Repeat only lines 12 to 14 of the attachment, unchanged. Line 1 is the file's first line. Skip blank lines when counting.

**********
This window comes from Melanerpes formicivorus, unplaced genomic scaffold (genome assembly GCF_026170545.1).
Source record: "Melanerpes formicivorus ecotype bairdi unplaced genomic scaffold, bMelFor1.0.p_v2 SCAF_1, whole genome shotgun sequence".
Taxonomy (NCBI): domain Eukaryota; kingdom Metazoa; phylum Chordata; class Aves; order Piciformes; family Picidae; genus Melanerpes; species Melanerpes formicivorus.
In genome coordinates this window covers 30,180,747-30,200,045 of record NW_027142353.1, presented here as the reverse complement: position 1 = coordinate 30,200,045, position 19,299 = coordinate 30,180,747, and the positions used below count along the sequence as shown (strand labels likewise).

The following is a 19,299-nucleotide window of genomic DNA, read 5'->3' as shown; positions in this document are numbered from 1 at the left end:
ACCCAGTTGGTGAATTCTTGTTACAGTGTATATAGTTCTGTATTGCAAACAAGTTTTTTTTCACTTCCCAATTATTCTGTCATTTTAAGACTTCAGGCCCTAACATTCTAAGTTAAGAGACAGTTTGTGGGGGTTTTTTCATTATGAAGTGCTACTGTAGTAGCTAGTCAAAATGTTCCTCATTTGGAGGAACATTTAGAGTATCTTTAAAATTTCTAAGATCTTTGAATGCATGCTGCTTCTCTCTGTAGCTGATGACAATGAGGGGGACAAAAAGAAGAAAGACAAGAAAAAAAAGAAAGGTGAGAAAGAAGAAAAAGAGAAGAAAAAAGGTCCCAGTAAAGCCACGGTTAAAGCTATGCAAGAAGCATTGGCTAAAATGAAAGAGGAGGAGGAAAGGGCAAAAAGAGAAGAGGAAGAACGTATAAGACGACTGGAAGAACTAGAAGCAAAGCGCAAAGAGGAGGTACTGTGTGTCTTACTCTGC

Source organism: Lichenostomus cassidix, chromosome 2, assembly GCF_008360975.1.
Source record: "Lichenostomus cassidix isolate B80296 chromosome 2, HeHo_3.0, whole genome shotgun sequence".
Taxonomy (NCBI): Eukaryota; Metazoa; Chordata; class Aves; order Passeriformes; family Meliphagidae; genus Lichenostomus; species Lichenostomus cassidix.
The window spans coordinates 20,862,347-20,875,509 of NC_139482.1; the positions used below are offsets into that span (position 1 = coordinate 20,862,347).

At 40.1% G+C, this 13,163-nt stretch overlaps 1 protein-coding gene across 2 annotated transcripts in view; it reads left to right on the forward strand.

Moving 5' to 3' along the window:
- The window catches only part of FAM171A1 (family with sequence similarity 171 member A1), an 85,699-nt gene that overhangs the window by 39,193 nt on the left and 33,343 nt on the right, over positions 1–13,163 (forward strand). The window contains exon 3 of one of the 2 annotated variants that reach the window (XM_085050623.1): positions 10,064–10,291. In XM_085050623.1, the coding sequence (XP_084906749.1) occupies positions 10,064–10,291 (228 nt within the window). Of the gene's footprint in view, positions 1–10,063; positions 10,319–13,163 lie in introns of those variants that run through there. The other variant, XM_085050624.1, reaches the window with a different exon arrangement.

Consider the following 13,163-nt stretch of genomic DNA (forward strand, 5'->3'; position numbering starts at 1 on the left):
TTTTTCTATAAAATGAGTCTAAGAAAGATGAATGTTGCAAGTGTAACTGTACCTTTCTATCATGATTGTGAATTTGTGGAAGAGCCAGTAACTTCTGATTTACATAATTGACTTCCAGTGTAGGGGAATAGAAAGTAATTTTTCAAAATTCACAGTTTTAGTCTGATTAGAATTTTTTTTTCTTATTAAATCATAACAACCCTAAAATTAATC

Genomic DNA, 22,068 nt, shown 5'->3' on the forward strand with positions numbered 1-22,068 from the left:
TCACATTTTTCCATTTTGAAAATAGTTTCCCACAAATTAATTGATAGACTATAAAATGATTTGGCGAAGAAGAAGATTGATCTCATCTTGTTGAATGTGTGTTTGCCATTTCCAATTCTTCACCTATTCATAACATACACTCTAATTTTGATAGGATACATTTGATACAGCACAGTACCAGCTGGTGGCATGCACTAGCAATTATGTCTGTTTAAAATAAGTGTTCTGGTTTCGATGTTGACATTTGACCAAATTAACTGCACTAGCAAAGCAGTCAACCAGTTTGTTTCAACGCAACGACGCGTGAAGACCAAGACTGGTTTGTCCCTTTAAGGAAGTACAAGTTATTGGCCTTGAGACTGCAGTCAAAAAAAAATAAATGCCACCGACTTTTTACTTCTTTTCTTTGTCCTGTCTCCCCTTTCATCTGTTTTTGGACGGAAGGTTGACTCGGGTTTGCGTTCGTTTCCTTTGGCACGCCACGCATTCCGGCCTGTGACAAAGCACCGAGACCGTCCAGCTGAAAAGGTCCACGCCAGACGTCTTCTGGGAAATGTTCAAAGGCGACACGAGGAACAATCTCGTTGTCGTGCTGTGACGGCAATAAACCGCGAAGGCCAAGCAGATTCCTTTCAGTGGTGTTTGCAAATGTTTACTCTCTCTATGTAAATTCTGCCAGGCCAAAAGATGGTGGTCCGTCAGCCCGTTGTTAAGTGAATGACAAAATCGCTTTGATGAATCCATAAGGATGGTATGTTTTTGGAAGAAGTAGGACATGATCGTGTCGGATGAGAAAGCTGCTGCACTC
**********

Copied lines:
Moving 5' to 3' along the window:
- The window catches only part of FAM171A1 (family with sequence similarity 171 member A1), an 85,699-nt gene that overhangs the window by 39,193 nt on the left and 33,343 nt on the right, over positions 1–13,163 (forward strand). The window contains exon 3 of one of the 2 annotated variants that reach the window (XM_085050623.1): positions 10,064–10,291. In XM_085050623.1, the coding sequence (XP_084906749.1) occupies positions 10,064–10,291 (228 nt within the window). Of the gene's footprint in view, positions 1–10,063; positions 10,319–13,163 lie in introns of those variants that run through there. The other variant, XM_085050624.1, reaches the window with a different exon arrangement.

Consider the following 13,163-nt stretch of genomic DNA (forward strand, 5'->3'; position numbering starts at 1 on the left):